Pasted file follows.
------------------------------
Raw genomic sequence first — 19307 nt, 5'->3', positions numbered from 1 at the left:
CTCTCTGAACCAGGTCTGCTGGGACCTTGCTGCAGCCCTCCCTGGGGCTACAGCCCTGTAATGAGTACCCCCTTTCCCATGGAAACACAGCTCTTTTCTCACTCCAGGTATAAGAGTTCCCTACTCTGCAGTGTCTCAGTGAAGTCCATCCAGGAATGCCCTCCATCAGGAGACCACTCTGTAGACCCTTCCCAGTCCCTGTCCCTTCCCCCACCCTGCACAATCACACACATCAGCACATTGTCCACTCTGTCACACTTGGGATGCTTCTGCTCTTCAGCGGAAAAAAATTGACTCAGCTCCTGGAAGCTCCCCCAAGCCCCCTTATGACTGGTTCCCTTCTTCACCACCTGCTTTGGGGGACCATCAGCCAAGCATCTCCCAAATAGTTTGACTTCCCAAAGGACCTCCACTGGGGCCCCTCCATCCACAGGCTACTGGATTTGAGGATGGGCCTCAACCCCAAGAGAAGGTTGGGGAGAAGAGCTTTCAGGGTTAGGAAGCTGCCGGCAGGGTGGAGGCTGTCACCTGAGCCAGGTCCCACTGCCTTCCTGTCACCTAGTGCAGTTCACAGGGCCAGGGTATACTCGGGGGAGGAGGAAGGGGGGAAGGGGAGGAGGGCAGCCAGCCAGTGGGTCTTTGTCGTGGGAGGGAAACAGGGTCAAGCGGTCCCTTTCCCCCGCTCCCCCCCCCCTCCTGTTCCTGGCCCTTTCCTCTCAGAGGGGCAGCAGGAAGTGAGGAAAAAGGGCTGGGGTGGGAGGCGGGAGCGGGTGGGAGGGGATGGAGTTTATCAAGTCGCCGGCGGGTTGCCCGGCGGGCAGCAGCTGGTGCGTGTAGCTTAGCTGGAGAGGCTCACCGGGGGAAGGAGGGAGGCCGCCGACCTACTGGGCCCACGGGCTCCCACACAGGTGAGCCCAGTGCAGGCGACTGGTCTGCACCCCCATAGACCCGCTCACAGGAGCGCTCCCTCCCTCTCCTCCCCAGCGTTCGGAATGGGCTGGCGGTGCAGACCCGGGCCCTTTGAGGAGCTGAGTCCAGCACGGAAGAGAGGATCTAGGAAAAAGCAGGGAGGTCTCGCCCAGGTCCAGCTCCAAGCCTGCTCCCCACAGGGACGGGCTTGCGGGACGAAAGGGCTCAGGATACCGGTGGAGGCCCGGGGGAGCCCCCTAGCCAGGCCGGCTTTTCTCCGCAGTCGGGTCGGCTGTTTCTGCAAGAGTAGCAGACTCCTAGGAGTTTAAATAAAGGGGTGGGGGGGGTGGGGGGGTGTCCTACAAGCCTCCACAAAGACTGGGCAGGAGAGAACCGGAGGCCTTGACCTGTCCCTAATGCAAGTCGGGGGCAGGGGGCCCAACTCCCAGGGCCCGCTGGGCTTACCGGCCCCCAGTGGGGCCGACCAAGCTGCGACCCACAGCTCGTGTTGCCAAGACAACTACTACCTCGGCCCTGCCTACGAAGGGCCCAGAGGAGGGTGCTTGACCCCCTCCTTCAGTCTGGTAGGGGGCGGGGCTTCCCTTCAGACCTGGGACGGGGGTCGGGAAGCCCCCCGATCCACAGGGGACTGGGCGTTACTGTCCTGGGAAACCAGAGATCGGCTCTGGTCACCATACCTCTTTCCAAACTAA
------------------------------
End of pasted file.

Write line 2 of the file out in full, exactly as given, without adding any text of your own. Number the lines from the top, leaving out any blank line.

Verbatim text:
CTCTCTGAACCAGGTCTGCTGGGACCTTGCTGCAGCCCTCCCTGGGGCTACAGCCCTGTAATGAGTACCCCCTTTCCCATGGAAACACAGCTCTTTTCTCACTCCAGGTATAAGAGTTCCCTACTCTGCAGTGTCTCAGTGAAGTCCATCCAGGAATGCCCTCCATCAGGAGACCACTCTGTAGACCCTTCCCAGTCCCTGTCCCTTCCCCCACCCTGCACAATCACACACATCAGCACATTGTCCACTCTGTCACACTTGGGATGCTTCTGCTCTTCAGCGGAAAAAAATTGACTCAGCTCCTGGAAGCTCCCCCAAGCCCCCTTATGACTGGTTCCCTTCTTCACCACCTGCTTTGGGGGACCATCAGCCAAGCATCTCCCAAATAGTTTGACTTCCCAAAGGACCTCCACTGGGGCCCCTCCATCCACAGGCTACTGGATTTGAGGATGGGCCTCAACCCCAAGAGAAGGTTGGGGAGAAGAGCTTTCAGGGTTAGGAAGCTGCCGGCAGGGTGGAGGCTGTCACCTGAGCCAGGTCCCACTGCCTTCCTGTCACCTAGTGCAGTTCACAGGGCCAGGGTATACTCGGGGGAGGAGGAAGGGGGGAAGGGGAGGAGGGCAGCCAGCCAGTGGGTCTTTGTCGTGGGAGGGAAACAGGGTCAAGCGGTCCCTTTCCCCCGCTCCCCCCCCCCTCCTGTTCCTGGCCCTTTCCTCTCAGAGGGGCAGCAGGAAGTGAGGAAAAAGGGCTGGGGTGGGAGGCGGGAGCGGGTGGGAGGGGATGGAGTTTATCAAGTCGCCGGCGGGTTGCCCGGCGGGCAGCAGCTGGTGCGTGTAGCTTAGCTGGAGAGGCTCACCGGGGGAAGGAGGGAGGCCGCCGACCTACTGGGCCCACGGGCTCCCACACAGGTGAGCCCAGTGCAGGCGACTGGTCTGCACCCCCATAGACCCGCTCACAGGAGCGCTCCCTCCCTCTCCTCCCCAGCGTTCGGAATGGGCTGGCGGTGCAGACCCGGGCCCTTTGAGGAGCTGAGTCCAGCACGGAAGAGAGGATCTAGGAAAAAGCAGGGAGGTCTCGCCCAGGTCCAGCTCCAAGCCTGCTCCCCACAGGGACGGGCTTGCGGGACGAAAGGGCTCAGGATACCGGTGGAGGCCCGGGGGAGCCCCCTAGCCAGGCCGGCTTTTCTCCGCAGTCGGGTCGGCTGTTTCTGCAAGAGTAGCAGACTCCTAGGAGTTTAAATAAAGGGGTGGGGGGGGTGGGGGGGTGTCCTACAAGCCTCCACAAAGACTGGGCAGGAGAGAACCGGAGGCCTTGACCTGTCCCTAATGCAAGTCGGGGGCAGGGGGCCCAACTCCCAGGGCCCGCTGGGCTTACCGGCCCCCAGTGGGGCCGACCAAGCTGCGACCCACAGCTCGTGTTGCCAAGACAACTACTACCTCGGCCCTGCCTACGAAGGGCCCAGAGGAGGGTGCTTGACCCCCTCCTTCAGTCTGGTAGGGGGCGGGGCTTCCCTTCAGACCTGGGACGGGGGTCGGGAAGCCCCCCGATCCACAGGGGACTGGGCGTTACTGTCCTGGGAAACCAGAGATCGGCTCTGGTCACCATACCTCTTTCCAAACTAA